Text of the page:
The Internet of Things, short “IoT”, will revolutionise the way we live and work. The Internet of Things will assist us in our everyday tasks. The Internet of Things can help protect the environment. The Internet of Things will help us to predict the future. The Internet of Things seems to be everywhere these days. But what IS this Internet of Things? What are we talking about, when we talk about IoT?
By definition, the term “Internet of Things” describes any kind of device that has been given the ability to transfer or receive data into and from a network with other connected devices. In other words: devices that can communicate and interact within a large network with each other. All of it without direct human interaction.
Let’s break it down to a simple example: A coffee machine detects coffee beans in its reservoir are running low. What does it do normally? It beeps and displays “refill coffee reservoir”. Unfortunately in most cases this happens only when it’s too late and the thing is already empty. You were just about to go in to a meeting and just wanted to grab a fresh coffee quickly beforehand? Tough luck! “Damn. Why now, why me??” – Sound familiar? It could be worse: What if nobody in the office thought to replenish the stock of coffee beans? Allow this to happen on a Monday morning, and you have the recipe for a small office revolt.
Wherever data is collected, it can be used to optimize our environment.
This is where the Internet of Things starts doing its magic: The sensor that tells the coffee machine about the amount of available beans is already there. So how about connecting it with a gadget that collects this data and informs the right person before the coffee machine actually runs out of beans? That would at least minimize the potential for a nasty surprise.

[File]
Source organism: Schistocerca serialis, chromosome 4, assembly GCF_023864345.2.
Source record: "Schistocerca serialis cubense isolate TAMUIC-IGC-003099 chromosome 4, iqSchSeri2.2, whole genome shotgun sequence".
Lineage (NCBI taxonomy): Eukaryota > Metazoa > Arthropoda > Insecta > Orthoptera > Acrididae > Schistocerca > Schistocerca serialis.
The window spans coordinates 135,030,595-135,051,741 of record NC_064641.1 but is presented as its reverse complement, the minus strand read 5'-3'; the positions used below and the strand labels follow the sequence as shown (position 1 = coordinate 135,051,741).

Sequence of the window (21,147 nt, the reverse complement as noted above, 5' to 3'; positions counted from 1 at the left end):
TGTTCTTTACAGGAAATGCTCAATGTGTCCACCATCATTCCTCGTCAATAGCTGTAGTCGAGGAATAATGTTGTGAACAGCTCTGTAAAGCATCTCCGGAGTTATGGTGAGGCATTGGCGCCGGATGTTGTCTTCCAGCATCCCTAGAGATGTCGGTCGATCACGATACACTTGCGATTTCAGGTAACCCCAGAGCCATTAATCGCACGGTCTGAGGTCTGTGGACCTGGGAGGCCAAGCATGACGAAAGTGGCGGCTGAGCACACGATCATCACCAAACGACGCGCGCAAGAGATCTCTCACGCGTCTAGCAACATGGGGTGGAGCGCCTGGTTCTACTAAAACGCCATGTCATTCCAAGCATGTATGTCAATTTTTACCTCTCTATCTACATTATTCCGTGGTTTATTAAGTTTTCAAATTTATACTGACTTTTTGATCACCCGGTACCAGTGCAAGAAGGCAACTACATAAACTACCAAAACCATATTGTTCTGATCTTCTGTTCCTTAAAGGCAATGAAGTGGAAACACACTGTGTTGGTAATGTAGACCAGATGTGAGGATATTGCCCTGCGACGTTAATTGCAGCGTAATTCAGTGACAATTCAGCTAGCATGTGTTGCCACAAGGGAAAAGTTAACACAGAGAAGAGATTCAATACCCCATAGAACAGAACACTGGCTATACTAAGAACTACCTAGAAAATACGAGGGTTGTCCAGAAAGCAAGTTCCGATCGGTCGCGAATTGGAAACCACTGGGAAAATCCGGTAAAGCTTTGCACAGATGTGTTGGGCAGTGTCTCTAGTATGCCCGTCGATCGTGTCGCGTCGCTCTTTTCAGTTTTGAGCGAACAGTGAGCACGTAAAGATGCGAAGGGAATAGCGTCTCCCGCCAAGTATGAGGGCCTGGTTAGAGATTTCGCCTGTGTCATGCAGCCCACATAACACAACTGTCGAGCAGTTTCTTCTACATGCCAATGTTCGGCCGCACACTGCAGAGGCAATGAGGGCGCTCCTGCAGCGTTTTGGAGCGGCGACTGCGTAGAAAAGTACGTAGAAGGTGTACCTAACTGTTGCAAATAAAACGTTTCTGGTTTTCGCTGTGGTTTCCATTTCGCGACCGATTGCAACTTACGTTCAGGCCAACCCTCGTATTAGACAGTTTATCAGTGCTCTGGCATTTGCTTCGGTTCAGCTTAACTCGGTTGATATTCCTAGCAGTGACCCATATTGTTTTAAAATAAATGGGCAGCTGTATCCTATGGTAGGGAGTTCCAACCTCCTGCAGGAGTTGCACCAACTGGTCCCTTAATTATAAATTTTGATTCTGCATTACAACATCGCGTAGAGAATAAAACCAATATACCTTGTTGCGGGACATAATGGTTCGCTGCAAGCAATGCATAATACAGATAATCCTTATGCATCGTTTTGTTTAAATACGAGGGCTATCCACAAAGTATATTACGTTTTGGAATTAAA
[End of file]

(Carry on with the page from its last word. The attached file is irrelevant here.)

And more is possible: It could also contact a device in the storage room that keeps track of the available coffee in stock. If stocks are running low, an automatic order could be placed online to ensure beans are available.
More data could be included: How many coffees have been consumed in the past 5 days? This in connection with information regarding the number of meetings, the staff present, upcoming weekends or holidays etc. would make it possible to forecast coffee delivery requirements, milk, water or even an upcoming servicing downtime. By the way: nobody needs to call the service people anymore, the coffee machine does it before it’s too late, and there is still always coffee available on a Monday morning!(Source: IBM Think Academy, Youtube)
The coffee machine is just one very small example of the huge possibilities within the Internet of Things. Wherever data is collected, it can be used to optimize our environment.
The challenges involved in the Internet of Things are; how we use all the collected data in the most efficient way: How do we measure, how do we transmit, how we store, how we analyse, how do we adjust. Short: How do we make the most out of this opportunity. Sometimes we might feel like IoT is overengineering things, yet that is mainly the case when too much effort is required. With simple methods are stuck to, then IoT can bring value.